At this year’s Dornburger Construction Themes, held under the motto “Concrete more concrete,” Dornburger Zement business managers Eckhardt Thomas and Heiko Theuerkauf welcomed more than 120 customers and partners at the company event site in Weimar, Germany.
Thomas Richter (Dr.-Ing.) of BetonMarketing Ost GmbH opened the program of lectures. “New solutions for an old problem” was his title for a compilation of historical and current damage analyses of bridge caps in Germany.
The fact is strikingly apparent that some elements that protect the loadbearing structure from the stresses imposed by the environment and by utilization must often be repaired at high cost after only a few years, while others survive many years largely without damage. The results of earlier and current investigations do not indicate a relationship between the degree of damage and the cement type, concrete strength class, or the type of admixtures used. There are, however, indications of the influence of manufacturing conditions (especially curing), the age of the concrete at the time of the first exposure to salt, the number and intensity of freeze-thaw cycles, and the amounts of thawing agent used.
In the lecture, the DBV-/VDB code of practice “Bridge caps made of concrete” and its essential content was presented as state of the art.
Plastic – more than an alternative to steel fibers?
Dr. Klaus-Alexander Rieder from the company Grace Bauprodukte GmbH explained in his lecture the properties of plastic fibers compared to steel fibers and the basic constraints involved. In particular, the mechanical performance of macro fibers with their relatively high modulus of elasticity of approx. 10 GPa is very similar to that of most steel fibers.
However, the specific properties of plastic fibers considerably broaden the areas of application of fiber concretes. Worthy of particular note is their high resistance to chemical attacks on concrete. They are ideally suited for use in concrete for animal-stable facilities, biogas containers, and wastewater treatment plants. Their use is also highly effective for all applications where corrosion of steel fibers near the concrete surface mars the outer appearance of concrete. The absence of electrical conductivity and inability of being magnetized are sure to generate additional possibilities of application.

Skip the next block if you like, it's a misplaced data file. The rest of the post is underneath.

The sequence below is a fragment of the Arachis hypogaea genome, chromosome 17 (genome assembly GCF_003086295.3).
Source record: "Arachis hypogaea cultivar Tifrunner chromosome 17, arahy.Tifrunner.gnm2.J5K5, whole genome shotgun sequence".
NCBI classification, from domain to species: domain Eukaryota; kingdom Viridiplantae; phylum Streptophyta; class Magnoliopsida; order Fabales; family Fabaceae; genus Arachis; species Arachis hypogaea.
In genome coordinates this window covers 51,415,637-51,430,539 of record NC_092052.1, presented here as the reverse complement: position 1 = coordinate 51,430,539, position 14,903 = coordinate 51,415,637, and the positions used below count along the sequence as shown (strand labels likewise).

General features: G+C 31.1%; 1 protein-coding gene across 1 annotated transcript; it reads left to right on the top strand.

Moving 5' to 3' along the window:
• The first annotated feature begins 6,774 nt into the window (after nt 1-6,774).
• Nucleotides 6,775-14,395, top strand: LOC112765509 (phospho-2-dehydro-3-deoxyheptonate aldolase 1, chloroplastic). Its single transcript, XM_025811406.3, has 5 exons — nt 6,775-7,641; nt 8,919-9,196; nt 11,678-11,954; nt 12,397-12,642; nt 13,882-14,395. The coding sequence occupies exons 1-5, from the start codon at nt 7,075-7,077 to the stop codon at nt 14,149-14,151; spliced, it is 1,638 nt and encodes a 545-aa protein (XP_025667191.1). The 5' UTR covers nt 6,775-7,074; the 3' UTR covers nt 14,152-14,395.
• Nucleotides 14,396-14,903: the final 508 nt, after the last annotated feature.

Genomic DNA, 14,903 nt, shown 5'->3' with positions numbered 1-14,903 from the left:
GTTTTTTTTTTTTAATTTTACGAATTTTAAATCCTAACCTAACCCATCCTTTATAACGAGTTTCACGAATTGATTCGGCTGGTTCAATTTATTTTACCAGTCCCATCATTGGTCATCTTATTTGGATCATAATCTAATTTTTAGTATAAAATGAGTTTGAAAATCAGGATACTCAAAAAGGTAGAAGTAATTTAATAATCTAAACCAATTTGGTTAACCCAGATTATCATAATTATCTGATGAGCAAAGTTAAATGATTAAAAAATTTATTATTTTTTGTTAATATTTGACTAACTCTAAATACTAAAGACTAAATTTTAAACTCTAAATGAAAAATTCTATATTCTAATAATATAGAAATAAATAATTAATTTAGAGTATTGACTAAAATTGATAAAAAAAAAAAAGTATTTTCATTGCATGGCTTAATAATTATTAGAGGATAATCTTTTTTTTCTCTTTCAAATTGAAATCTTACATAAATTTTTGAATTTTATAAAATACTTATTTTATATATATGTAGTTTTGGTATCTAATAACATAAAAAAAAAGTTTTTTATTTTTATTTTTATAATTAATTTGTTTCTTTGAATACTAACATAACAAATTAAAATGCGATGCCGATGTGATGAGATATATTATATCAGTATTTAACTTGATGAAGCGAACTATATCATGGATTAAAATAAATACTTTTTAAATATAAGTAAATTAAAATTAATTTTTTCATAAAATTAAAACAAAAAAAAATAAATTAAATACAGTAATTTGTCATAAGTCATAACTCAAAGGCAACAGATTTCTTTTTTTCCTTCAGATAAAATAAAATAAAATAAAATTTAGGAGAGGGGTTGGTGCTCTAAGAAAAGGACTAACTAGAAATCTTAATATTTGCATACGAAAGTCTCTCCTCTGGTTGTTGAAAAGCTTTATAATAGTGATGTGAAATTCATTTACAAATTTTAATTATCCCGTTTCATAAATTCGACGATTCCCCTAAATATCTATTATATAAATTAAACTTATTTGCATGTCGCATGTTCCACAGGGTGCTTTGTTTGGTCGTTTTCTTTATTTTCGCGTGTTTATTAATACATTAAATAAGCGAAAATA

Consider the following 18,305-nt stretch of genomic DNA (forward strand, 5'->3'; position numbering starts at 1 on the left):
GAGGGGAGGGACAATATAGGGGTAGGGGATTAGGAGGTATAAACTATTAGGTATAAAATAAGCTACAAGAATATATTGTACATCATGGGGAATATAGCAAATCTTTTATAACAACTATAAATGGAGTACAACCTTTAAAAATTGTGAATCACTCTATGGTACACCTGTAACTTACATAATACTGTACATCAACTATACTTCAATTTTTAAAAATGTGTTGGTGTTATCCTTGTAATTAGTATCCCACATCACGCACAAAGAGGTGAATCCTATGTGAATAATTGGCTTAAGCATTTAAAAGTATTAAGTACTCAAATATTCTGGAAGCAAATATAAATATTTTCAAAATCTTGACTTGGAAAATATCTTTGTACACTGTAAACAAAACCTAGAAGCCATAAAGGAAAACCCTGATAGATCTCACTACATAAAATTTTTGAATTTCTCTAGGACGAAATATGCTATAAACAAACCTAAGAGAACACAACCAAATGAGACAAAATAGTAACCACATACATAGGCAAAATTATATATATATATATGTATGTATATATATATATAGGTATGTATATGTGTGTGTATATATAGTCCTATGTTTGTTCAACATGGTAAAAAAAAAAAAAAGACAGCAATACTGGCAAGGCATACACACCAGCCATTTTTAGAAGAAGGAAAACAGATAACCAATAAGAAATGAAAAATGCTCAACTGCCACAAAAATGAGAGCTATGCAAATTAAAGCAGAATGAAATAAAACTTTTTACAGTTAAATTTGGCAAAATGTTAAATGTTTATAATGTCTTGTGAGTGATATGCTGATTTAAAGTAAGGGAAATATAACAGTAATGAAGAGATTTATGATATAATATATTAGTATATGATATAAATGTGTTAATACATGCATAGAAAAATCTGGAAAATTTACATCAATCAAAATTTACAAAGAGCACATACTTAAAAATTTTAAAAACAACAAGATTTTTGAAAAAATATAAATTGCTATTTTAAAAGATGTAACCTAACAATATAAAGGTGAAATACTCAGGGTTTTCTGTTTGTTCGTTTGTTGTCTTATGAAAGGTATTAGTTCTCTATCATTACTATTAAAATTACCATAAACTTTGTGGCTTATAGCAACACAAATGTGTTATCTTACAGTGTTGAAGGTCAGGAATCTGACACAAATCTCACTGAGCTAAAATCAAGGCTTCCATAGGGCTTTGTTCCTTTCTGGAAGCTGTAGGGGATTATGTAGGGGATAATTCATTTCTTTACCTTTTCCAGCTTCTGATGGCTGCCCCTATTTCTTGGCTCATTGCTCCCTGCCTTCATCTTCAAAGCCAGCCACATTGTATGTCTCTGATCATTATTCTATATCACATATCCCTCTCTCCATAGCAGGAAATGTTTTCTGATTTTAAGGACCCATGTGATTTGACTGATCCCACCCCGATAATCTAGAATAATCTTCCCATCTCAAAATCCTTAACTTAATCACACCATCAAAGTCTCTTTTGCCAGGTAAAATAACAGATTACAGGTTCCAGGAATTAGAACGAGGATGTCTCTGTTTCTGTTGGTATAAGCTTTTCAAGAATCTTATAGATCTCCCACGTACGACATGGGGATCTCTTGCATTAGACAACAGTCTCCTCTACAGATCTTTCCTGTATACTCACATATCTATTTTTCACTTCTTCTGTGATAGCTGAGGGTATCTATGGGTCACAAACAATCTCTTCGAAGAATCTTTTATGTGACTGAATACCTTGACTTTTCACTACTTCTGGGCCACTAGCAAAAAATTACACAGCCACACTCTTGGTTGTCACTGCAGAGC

The outstanding properties of macro plastic fibers have been proven under actual traffic and environmental conditions in exemplary road-construction applications: for example, involving whitetopping with thin concrete layers manufactured with these plastic fibers.
Schmidtstedter Junction: Exciting concrete giant
Engineer Klaus Vogt (Ing.) of the company BFE Beton Fertigteilbau Erfurt GmbH impressively demonstrated the performance capability of his company by showing the example of a girder required for widening the lane of the bridge at the Schmidtstedter Junction near Erfurt, Germany. With a length of 21 m and an overall weight of 136 tons, the structure is a real concrete giant.
Klaus Vogel, during his presentation, expressed his gratitude for the support of the dornburger zement competence center. Without the ultrasound measurement in the hardened component it would have been impossible to determine the exact point of time for determining the safe lifting strength of at least 32 N/mm². Given the high self-weight of the member it was of utmost importance for all fastening devices in the concrete to stay firmly in place, one hundred percent – here, there was no second test!
Sustainable and high-performance concretes – two worlds?
Technical and economic constraints have always been the driving force behind the development of construction materials and civil engineering. Professor Horst-Michael Ludwig (Dr.-Ing.), Director of the F.A. Finger Institute for Construction Materials Science at Bauhaus University in Weimar, Germany, emphasized that ecological aspects are now exerting additional pressure on the development of construction materials and civil engineering.
Prof. Ludwig discussed in particular the future role of eco balances and environmental declarations, as well as of the environmentally sound manufacture of cement. Today, CEM II cements made with granulated blastfurnace slag, limestone, or both components, have at least physical properties that are equivalent to CEM I cements. In terms of their durability – e.g., carbonation and resistance to freeze-thaw cycles with de-icing salt – concrete made with such cement even shows appreciably enhanced potential qualities. Prof. Ludwig demonstrated these advantages by showing the results of investigations conducted at the F.A. Finger Institute. Sustainability and durability – are therefore not really two different worlds.